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Thankfully, will writing is being given more air time than it used to, but, it still doesn’t stop nearly two thirds of us not having one.
Whilst reading an article in the Times over the weekend the same reasons come to light as to why people don’t write wills. Maybe they think they are too young, or, quite rightly, don’t want to think about death when they are still healthy and active. Perhaps it is because they simply assume their partner or spouse will automatically inherit their estate – but it is this last one that is particularly damaging for families.
If you die “intestate”, in other words when you die without a will, the law then decides who gets what. To speak plainly, it means that someone else who has never met you or your family will decide how your estate is divided. It means any wishes you have prior to your death will not be respected and it could lead to sure-fire family mishaps.
If you are married or in a civil partnership and have children, the first £250,000 of your estate and personal possessions do pass to your spouse, with the rest divided between your spouse and kids. However, considering the average house cost is just shy of that value, it doesn’t take long before an estate is entailed away. Plus, if you have grown up children who have become estranged, or you have step children, it might not be fair to simply divide it in this way.
If you are unmarried with no children, your assets will go straight to your parents. If they are not alive, the inheritance line goes along surviving relatives, starting with brothers and sisters and their children. In circumstances where there is no surviving relative, your estate passes to the Crown. The law does not recognise an unmarried partner no matter how long you have been together even if you have children.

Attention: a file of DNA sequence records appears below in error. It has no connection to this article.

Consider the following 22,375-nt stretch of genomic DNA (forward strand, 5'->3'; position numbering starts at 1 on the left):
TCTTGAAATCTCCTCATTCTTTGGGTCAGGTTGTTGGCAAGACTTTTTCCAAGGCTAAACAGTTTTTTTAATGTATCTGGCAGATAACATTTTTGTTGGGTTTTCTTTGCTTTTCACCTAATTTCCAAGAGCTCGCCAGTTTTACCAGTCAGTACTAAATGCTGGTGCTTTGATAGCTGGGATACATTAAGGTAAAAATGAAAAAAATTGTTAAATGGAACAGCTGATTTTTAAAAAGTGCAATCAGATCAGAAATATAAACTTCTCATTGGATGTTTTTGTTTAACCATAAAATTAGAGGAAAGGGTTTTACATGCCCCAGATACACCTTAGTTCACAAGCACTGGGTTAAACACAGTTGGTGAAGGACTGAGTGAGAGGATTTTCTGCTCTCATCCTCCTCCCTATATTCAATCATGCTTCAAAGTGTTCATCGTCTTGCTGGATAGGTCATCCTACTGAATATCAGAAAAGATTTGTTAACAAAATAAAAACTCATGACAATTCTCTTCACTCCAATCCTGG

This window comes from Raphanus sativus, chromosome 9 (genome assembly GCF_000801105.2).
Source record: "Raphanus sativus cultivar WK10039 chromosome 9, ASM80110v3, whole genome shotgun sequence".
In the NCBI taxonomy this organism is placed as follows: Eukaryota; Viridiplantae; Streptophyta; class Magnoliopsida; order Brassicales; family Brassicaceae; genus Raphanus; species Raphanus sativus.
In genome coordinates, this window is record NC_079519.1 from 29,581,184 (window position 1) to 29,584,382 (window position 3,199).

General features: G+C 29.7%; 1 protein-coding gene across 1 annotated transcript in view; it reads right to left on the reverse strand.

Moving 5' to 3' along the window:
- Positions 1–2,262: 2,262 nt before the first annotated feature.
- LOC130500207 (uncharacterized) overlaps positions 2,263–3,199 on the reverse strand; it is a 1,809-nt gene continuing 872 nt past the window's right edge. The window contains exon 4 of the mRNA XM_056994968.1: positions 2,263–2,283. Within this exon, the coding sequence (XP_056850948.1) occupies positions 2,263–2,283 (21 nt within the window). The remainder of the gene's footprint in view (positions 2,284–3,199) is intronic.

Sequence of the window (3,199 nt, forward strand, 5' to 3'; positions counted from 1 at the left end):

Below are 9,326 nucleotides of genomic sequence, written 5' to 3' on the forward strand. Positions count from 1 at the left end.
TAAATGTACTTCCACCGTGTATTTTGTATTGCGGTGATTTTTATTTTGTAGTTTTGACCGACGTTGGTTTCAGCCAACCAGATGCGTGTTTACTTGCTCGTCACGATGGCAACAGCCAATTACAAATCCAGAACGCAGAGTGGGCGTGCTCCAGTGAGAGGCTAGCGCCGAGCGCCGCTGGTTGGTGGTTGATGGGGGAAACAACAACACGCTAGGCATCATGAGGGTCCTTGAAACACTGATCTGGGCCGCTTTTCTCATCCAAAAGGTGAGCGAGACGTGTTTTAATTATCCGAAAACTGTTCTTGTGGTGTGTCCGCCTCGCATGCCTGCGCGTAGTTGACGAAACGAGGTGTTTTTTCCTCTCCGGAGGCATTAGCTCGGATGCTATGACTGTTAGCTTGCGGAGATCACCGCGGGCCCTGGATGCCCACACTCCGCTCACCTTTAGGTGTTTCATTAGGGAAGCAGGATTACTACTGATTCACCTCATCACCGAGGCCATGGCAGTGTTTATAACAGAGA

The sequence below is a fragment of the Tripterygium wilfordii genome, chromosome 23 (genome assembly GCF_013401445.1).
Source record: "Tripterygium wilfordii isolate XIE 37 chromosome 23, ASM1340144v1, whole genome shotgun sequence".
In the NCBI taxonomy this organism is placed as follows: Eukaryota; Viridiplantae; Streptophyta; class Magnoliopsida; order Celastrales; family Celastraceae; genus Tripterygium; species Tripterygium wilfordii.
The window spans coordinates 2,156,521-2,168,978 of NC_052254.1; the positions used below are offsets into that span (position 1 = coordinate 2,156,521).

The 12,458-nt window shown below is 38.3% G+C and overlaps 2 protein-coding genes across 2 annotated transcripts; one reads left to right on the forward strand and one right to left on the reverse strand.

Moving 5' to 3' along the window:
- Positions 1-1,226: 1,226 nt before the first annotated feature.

Not only can having a will provide clarity and peace of mind, it can also speed up the process after a person dies, preventing any prolonged unhappiness among family members. There are a number of very simple ways you can write a will, but always ensure you seek advice from a solicitor to ensure it has the legal seal of approval.
For starters, I see a number of people present me with a sheet of paper they perceive to be a will, but actually it is worthless in the eyes of the law because they haven’t included a declaration confirming they have signed it in the presence of two witnesses. Those that have been signed by witnesses quite often just include a signature. That’s it. No contact details, such as an address and phone number. Equally invalid – otherwise how can anyone verify that they are a legitimate witness? You also have to be careful who can be a witness as you could unwittingly invalidate a gift in the will.
There are very strict rules surrounding the way in which will should be written. We know that most people don’t make writing a will a priority for a number of reasons, but, it is easier than you think with the right advice and relatively inexpensive too. Ultimately it is about carrying out your wishes and protecting your family – and who wouldn’t want that.
Our Private Client team at Downs Solicitors is well versed in helping clients write wills and Lasting Power of Attorneys. We work with you to make sure we are safeguarding your wishes and provide advice for the future should your circumstances change. Contact us for more information.